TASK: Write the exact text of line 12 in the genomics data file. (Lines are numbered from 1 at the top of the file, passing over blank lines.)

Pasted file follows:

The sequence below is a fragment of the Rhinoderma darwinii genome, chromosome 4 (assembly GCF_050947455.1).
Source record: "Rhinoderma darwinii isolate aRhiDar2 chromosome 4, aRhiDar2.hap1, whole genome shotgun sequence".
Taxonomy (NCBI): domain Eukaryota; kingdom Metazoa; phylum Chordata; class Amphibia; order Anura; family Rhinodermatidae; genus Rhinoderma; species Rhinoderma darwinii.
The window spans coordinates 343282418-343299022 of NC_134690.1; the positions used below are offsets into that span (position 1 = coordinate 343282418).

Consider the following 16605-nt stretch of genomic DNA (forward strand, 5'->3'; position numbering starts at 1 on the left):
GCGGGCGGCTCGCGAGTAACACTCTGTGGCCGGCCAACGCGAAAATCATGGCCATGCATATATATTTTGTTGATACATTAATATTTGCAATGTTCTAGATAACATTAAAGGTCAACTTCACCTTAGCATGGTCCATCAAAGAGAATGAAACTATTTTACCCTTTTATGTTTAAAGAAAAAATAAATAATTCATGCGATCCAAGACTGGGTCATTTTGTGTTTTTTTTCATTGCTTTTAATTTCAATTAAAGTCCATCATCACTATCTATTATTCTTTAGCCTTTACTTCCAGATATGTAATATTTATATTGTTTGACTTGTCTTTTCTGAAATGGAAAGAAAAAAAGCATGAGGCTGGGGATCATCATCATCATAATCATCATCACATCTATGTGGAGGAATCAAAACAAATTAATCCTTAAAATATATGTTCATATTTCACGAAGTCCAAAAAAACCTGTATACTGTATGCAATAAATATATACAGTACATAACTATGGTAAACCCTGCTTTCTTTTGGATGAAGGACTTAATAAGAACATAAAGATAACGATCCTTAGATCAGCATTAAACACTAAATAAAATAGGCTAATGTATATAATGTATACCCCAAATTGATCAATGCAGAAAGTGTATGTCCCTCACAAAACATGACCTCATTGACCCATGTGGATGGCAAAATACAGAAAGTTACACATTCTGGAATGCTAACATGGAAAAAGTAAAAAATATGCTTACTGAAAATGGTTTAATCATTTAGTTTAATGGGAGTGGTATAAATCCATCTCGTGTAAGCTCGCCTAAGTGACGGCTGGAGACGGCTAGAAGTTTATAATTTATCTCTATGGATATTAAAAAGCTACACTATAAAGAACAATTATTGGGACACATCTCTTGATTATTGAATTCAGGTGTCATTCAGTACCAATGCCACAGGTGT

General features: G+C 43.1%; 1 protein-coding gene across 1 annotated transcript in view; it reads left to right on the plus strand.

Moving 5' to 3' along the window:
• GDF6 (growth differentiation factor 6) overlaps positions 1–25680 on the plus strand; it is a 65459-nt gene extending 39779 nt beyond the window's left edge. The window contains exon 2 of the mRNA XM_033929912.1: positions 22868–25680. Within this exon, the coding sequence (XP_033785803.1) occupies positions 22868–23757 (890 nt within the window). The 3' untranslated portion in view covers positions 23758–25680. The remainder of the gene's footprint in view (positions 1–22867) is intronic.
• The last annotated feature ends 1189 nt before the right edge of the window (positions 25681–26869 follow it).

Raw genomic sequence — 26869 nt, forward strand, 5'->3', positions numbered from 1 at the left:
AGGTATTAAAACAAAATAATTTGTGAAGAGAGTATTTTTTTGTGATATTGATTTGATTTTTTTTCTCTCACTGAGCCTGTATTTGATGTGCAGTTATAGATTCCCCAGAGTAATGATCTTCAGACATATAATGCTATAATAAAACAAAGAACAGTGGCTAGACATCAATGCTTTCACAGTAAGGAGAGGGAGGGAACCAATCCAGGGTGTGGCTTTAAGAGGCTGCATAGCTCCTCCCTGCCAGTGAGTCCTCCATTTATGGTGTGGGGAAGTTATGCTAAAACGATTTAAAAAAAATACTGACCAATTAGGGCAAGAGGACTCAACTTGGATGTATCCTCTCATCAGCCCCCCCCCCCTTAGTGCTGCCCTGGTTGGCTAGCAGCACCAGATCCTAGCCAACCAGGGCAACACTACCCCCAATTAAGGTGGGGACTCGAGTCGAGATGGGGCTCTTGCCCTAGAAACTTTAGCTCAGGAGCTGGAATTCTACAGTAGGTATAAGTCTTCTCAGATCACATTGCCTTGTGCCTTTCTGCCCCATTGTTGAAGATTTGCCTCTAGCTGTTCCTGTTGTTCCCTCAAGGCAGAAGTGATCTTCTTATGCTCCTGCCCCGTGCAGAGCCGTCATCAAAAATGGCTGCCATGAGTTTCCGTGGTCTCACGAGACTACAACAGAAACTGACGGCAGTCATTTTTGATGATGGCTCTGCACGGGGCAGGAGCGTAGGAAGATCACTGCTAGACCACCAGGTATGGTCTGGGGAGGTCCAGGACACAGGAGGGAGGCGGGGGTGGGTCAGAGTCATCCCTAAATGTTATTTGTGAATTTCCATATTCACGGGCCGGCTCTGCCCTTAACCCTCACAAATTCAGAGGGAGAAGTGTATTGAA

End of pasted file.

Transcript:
AGGTATTAAAACAAAATAATTTGTGAAGAGAGTATTTTTTTGTGATATTGATTTGATTTTTTTTCTCTCACTGAGCCTGTATTTGATGTGCAGTTATAGATTCCCCAGAGTAATGATCTTCAGACATATAATGCTATAATAAAACAAAGAACAGTGGCTAGACATCAATGCTTTCACAGTAAGGAGAGGGAGGGAACCAATCCAGGGTGTGGCTTTAAGAGGCTGCATAGCTCCTCCCTGCCAGTGAGTCCTCCATTTATGGTGTGGGGAAGTTATGCTAAAACGATTTAAAAAAAATACTGACCAATTAGGGCAAGAGGACTCAACTTGGATGTATCCTCTCATCAGCCCCCCCCCCCTTAGTGCTGCCCTGGTTGGCTAGCAGCACCAGATCCTAGCCAACCAGGGCAACACTACCCCCAATTAAGGTGGGGACTCGAGTCGAGATGGGGCTCTTGCCCTAGAAACTTTAGCTCAGGAGCTGGAATTCTACAGTAGGTATAAGTCTTCTCAGATCACATTGCCTTGTGCCTTTCTGCCCCATTGTTGAAGATTTGCCTCTAGCTGTTCCTGTTGTTCCCTCAAGGCAGAAGTGATCTTCTTATGCTCCTGCCCCGTGCAGAGCCGTCATCAAAAATGGCTGCCATGAGTTTCCGTGGTCTCACGAGACTACAACAGAAACTGACGGCAGTCATTTTTGATGATGGCTCTGCACGGGGCAGGAGCGTAGGAAGATCACTGCTAGACCACCAGGTATGGTCTGGGGAGGTCCAGGACACAGGAGGGAGGCGGGGGTGGGTCAGAGTCATCCCTAAATGTTATTTGTGAATTTCCATATTCACGGGCCGGCTCTGCCCTTAACCCTCACAAATTCAGAGGGAGAAGTGTATTGAA